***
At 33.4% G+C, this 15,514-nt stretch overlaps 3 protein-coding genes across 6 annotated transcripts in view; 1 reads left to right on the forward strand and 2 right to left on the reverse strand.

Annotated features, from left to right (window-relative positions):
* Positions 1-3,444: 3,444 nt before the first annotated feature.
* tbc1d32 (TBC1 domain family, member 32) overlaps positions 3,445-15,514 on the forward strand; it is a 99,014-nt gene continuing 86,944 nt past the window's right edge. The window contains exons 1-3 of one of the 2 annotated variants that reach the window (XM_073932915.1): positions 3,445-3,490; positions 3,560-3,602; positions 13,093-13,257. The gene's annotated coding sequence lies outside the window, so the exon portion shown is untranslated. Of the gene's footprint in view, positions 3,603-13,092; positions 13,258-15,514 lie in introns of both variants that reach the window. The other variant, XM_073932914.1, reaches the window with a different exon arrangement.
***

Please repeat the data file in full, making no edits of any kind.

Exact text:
At 33.4% G+C, this 15,514-nt stretch overlaps 3 protein-coding genes across 6 annotated transcripts in view; 1 reads left to right on the forward strand and 2 right to left on the reverse strand.

Annotated features, from left to right (window-relative positions):
* Positions 1-3,444: 3,444 nt before the first annotated feature.
* tbc1d32 (TBC1 domain family, member 32) overlaps positions 3,445-15,514 on the forward strand; it is a 99,014-nt gene continuing 86,944 nt past the window's right edge. The window contains exons 1-3 of one of the 2 annotated variants that reach the window (XM_073932915.1): positions 3,445-3,490; positions 3,560-3,602; positions 13,093-13,257. The gene's annotated coding sequence lies outside the window, so the exon portion shown is untranslated. Of the gene's footprint in view, positions 3,603-13,092; positions 13,258-15,514 lie in introns of both variants that reach the window. The other variant, XM_073932914.1, reaches the window with a different exon arrangement.